The biggest improvement could be the high jump aprons, which are notoriously small (a semicircle with a radius of about 15 feet). They will be enlarged to become a 50-by-60-foot rectangular area.

Athletes can take only two or three steps on the current tartan surface before jumping; the new one would give them as many as 10 steps, allowing for greater speed on the approach, which should translate into better jumps.

"It will also allow us to put the pit anywhere on the apron," King said. "Which will allow us to take advantage of wind conditions in that event too."

Golden double: Angela Burnham, who won the 100 and 200 for Rio Mesa High in the state championships in June, won the same events for the U. S. junior (athletes 19 and under) team in a dual meet against Canada in New Brunswick on Sunday.

Burnham had wind-aided times of 11.56 seconds in the 100 and 23.70 in the 200. She defeated teammate Chryste Gaines (11.72) in the 100, avenging a loss to her Stanford rival in the TAC Junior championships last month.

Burnham also ran the second leg on the victorious 400 relay team, which clocked 45.40.

The UCLA-bound Burnham will compete in the 100 and 200 in an international junior meet at Brown University in Providence, R. I., on Saturday and Sunday.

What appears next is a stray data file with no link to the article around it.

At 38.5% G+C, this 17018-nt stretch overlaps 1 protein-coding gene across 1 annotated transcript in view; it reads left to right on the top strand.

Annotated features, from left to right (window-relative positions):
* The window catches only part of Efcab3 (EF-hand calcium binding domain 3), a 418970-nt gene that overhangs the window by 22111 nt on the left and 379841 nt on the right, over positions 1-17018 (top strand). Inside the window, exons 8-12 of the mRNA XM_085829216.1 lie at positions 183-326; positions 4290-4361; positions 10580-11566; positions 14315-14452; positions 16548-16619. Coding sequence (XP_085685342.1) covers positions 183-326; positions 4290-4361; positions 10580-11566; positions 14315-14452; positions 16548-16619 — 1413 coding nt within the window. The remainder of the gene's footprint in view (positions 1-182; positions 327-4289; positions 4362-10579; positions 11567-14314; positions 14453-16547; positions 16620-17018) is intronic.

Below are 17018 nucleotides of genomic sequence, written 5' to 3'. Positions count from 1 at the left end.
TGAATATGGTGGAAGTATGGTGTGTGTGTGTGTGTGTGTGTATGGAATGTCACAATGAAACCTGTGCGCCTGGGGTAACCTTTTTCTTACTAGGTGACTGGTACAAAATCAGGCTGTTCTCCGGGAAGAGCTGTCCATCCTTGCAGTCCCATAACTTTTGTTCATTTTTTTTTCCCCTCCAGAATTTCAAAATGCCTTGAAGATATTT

Charger addition: Bryan Dameworth of Agoura High has been added to the high school "Four-Minute Mile Challenge" in the Jack in the Box Invitational at UCLA, Aug. 6.

Dameworth, the two-time defending state Division I cross-country champion, originally was entered in the less-prestigious open mile, but meet promoter Don Franken moved up Dameworth because of his success at the longer distances.

"After reevaluating the field, we just decided that Bryan deserved a shot at the big boys," Franken said. "He doesn't have a (personal record) in the mile as fast as some of the other guys, but he's always concentrated on the two mile before. We just wanted to give him a chance to run a fast mile."

Dameworth, who has a converted best of 4:17.07 in the mile, ran 9:00.27 to place second in the 3,200 meters in the state meet in June.